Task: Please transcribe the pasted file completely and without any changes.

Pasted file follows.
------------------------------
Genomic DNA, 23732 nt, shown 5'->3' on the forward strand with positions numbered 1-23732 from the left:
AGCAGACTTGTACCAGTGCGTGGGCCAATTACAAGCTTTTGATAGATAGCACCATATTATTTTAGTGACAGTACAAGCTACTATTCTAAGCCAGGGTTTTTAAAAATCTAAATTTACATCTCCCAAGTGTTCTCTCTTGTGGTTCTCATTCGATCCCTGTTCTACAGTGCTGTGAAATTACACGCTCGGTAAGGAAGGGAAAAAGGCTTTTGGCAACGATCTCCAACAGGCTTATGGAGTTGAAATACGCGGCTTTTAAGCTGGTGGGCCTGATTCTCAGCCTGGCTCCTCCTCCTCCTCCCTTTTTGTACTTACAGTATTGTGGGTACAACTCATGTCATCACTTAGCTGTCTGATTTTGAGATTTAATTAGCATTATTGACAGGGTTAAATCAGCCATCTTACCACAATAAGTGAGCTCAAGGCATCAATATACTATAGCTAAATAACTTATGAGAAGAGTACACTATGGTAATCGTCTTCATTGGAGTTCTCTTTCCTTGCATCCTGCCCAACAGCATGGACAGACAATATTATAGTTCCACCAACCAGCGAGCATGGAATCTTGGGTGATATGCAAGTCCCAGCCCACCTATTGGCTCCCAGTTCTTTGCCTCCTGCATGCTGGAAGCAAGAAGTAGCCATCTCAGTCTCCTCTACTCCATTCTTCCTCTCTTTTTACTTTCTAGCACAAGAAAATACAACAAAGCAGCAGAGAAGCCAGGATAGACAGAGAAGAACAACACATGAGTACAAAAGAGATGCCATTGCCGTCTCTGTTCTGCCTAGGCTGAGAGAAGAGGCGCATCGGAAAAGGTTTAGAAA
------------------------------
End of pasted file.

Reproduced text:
Genomic DNA, 23732 nt, shown 5'->3' on the forward strand with positions numbered 1-23732 from the left:
AGCAGACTTGTACCAGTGCGTGGGCCAATTACAAGCTTTTGATAGATAGCACCATATTATTTTAGTGACAGTACAAGCTACTATTCTAAGCCAGGGTTTTTAAAAATCTAAATTTACATCTCCCAAGTGTTCTCTCTTGTGGTTCTCATTCGATCCCTGTTCTACAGTGCTGTGAAATTACACGCTCGGTAAGGAAGGGAAAAAGGCTTTTGGCAACGATCTCCAACAGGCTTATGGAGTTGAAATACGCGGCTTTTAAGCTGGTGGGCCTGATTCTCAGCCTGGCTCCTCCTCCTCCTCCCTTTTTGTACTTACAGTATTGTGGGTACAACTCATGTCATCACTTAGCTGTCTGATTTTGAGATTTAATTAGCATTATTGACAGGGTTAAATCAGCCATCTTACCACAATAAGTGAGCTCAAGGCATCAATATACTATAGCTAAATAACTTATGAGAAGAGTACACTATGGTAATCGTCTTCATTGGAGTTCTCTTTCCTTGCATCCTGCCCAACAGCATGGACAGACAATATTATAGTTCCACCAACCAGCGAGCATGGAATCTTGGGTGATATGCAAGTCCCAGCCCACCTATTGGCTCCCAGTTCTTTGCCTCCTGCATGCTGGAAGCAAGAAGTAGCCATCTCAGTCTCCTCTACTCCATTCTTCCTCTCTTTTTACTTTCTAGCACAAGAAAATACAACAAAGCAGCAGAGAAGCCAGGATAGACAGAGAAGAACAACACATGAGTACAAAAGAGATGCCATTGCCGTCTCTGTTCTGCCTAGGCTGAGAGAAGAGGCGCATCGGAAAAGGTTTAGAAA